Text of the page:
The compilation does return to its gentler more atmospheric and ambient roots at later points as well, with Doline Karst’s haunting “Incolae” and Pharmakustik’s “Freight” some of the finer examples, and some more interlude-like pieces like Mykel Boyd’s “60 Miles South of Chicago”. There are plenty of immersive soundscapes here as well, many of which top the ten minute mark on their own (and some nearer half an hour!). Some are on the unsettling side, like the dizzying “Untitled 200613” from J. Soliday, or Al Margolis’ “QueBec” with its utterly unexpected accordion halfway. The selection of alien environments on offer ranges from the straight-laced, like Kazuya Ishigami’s “Lemurian Memory”, and the dark and grunge, like Gabie Strong’s “Sous Les Pavés”, to more unusual offerings like Stephan Comford’s presumably lock-down inspired “A Finite Number Of Rooms”. Others like the excellent “Carrier v1.40” from remst8 + Drekka or Rugar Magnusson’s “Gull” are more accessible and warm drone works. Towards the end of the compilation there’s a greater prevalence for sparse, isolated solo tracks, like Jeff Kimmel’s extremely plaintive “Solo At ESS”, as well as some extended noisier abstract works like K2’s “Flat Horizon Is So Black”.
Although this is a political hot topic at the moment, there’s surprisingly little here that feels rushed or overly raw. It is curious to think that if the dates are correct, I’m reviewing tracks like Jeb Bishop’s dizzying “mISTAKES v170620” less than two weeks after they were finished, but it still doesn’t feel underbaked Some tracks feel like an opportunity to try something unique that might not fit into the rest of their work- while I’m not familiar with Mike Bullock’s work, his chaotic string and processing piece “Tread” feels like a good example of that scenario working well. There’s the odd short sketch, like Nick Hoffman’s one-minute guitar piece “Sufferir So Disposto”, but the calm maturity in tracks like Neil Jendon’s “Sulu Bleeding Heart” rather suggests that the current lockdown situation has given many musicians a bit more time to work on these tracks than they might’ve had otherwise...
Other miscellaneous highlight tracks include Jim Becker’s pulsing electronics and fragile melody of “Jajouk 2213”, and the bright but twisty electronic drone-fanfare of Boris Hauf’s captivating “Exspiro”. Pandabrand’s “Listen” is from the very quirkiest edge of pop, and the raw electronic techno of Danfan’s “Contratiempo” or Frank Rosaly’s “Fool” both leap out at you, as does the sharp one-minute guitar-techno “Grass Dance” from Kendraplex. For the introspective side, Sigtryggur Berg Sigmarsson’s yoik-like multitracked vocal “Turning Down The Volume Inside Your Head” must be mentioned.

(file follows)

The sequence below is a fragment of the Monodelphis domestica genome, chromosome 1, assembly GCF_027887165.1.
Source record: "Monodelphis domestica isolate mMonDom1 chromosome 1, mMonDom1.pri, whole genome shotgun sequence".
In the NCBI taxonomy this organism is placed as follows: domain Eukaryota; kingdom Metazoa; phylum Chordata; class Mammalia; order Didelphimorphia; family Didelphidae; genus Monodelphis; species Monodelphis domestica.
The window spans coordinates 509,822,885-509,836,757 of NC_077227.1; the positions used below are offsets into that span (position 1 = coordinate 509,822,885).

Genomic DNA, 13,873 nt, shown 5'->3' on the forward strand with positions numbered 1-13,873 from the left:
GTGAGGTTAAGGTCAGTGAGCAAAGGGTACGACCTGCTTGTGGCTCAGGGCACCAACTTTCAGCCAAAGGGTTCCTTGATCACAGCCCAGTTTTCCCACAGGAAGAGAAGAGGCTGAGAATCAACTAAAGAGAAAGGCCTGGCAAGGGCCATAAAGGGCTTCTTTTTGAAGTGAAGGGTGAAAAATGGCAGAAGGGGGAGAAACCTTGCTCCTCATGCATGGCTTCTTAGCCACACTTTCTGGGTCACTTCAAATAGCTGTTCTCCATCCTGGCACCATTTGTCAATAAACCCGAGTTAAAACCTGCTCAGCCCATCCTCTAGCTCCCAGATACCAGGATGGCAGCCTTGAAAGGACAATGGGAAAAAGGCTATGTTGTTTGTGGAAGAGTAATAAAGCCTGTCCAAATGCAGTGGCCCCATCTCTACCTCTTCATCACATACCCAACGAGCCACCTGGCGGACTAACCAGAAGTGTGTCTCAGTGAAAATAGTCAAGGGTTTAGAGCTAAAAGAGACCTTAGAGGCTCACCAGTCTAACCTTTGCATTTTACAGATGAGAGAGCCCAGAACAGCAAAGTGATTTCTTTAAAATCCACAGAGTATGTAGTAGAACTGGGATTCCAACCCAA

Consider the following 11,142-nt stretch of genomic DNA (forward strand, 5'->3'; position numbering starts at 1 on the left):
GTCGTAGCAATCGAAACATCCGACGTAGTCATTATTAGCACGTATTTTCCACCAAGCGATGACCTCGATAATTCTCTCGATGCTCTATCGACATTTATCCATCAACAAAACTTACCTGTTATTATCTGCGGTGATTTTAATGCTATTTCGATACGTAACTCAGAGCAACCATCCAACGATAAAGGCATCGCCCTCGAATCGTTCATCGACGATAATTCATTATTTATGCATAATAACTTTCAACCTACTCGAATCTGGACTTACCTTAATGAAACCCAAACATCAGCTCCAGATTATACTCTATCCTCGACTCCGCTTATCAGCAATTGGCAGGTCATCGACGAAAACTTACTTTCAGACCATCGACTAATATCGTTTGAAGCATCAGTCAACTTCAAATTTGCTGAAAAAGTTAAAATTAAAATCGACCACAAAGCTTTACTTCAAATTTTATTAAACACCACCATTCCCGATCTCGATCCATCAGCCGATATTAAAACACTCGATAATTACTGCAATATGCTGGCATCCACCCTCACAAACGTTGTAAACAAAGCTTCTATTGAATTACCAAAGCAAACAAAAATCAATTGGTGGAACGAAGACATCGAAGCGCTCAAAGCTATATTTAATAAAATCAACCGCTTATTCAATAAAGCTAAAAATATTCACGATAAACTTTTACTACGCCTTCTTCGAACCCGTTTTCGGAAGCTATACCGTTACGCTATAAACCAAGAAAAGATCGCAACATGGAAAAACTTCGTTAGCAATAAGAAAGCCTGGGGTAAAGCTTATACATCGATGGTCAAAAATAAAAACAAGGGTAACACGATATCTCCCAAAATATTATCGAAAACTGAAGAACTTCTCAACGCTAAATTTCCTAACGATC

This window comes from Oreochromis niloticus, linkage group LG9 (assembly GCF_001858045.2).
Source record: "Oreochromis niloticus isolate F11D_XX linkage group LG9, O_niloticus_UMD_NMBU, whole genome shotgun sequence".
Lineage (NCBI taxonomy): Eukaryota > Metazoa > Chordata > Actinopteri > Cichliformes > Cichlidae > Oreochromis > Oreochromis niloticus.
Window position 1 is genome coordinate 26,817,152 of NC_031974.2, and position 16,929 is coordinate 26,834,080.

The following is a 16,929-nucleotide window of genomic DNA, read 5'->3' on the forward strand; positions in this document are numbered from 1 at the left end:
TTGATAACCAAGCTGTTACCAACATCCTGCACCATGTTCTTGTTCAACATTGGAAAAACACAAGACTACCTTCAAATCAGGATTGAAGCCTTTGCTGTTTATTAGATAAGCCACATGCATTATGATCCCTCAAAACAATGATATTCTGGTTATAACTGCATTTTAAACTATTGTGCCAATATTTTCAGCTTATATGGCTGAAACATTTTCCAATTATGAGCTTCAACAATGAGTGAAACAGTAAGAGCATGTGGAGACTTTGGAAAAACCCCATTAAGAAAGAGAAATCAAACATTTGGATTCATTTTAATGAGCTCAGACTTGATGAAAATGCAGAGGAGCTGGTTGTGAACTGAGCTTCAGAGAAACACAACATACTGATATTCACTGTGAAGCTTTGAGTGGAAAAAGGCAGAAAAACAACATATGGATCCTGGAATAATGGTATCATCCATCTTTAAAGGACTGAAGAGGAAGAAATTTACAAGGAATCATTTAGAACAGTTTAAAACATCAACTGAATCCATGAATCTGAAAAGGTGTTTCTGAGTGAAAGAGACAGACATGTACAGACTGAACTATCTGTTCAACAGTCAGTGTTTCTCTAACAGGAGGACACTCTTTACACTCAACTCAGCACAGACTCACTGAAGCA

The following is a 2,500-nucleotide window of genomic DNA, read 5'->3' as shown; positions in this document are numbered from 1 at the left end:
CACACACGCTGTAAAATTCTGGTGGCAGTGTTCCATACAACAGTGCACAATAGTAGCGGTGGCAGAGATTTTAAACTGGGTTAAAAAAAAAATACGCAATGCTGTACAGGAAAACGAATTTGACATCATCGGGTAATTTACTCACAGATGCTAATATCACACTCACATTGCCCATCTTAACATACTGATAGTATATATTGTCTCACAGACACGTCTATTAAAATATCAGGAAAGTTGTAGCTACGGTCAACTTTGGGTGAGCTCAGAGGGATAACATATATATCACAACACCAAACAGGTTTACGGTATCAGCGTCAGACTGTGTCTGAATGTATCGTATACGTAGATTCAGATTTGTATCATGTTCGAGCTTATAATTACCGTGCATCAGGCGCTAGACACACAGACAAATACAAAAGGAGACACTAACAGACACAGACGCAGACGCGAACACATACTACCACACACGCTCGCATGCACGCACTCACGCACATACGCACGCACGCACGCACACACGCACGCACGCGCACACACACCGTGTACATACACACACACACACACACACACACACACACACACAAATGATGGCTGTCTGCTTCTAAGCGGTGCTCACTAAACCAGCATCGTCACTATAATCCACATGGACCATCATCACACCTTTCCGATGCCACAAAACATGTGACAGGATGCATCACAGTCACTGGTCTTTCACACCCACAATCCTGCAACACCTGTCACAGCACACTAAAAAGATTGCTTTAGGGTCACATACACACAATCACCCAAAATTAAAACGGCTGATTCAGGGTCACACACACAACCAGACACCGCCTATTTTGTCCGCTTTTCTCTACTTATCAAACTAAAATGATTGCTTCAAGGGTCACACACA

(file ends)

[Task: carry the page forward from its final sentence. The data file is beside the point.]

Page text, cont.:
For eyebrow-raising weirdness, a number of special mentions should go to No Motive’s “Untitled”, Pavlos Vakalos and Nicolas Malevitsis’s bold stop-start sample-metal “Cry”, the energetic cut-up monkey vocalisations of Karen Constance and Blue Spectrum’s “Medication Bathing Wine”, the mental-health-concerning twisted vocalisations of Leif Elggren’s “Soya” or the noise wall of Crank Sturgeon’s “Standstill Until”. Ernst Karel’s “Cassette Field Recordings, Thailand 1993” tells an interesting but sparse story of forgotten television broadcasts, while Weasel Walter, Brandon Lopez and Michael Foster offer a track called “Current Events” which is a difficult wall of distortion, angst and percussive noise- which is very fair, because that’s what current events do feel like.
Eleven and a half hours is a marathon listen, for sure- but considering the minimum price is only $7, it’s insane value, and even if you can only relate to half the tracks on here, it’s still a fantastic find. Plus it’s a charity record for a solid cause too- leaving you with pretty much no reason left not to buy it.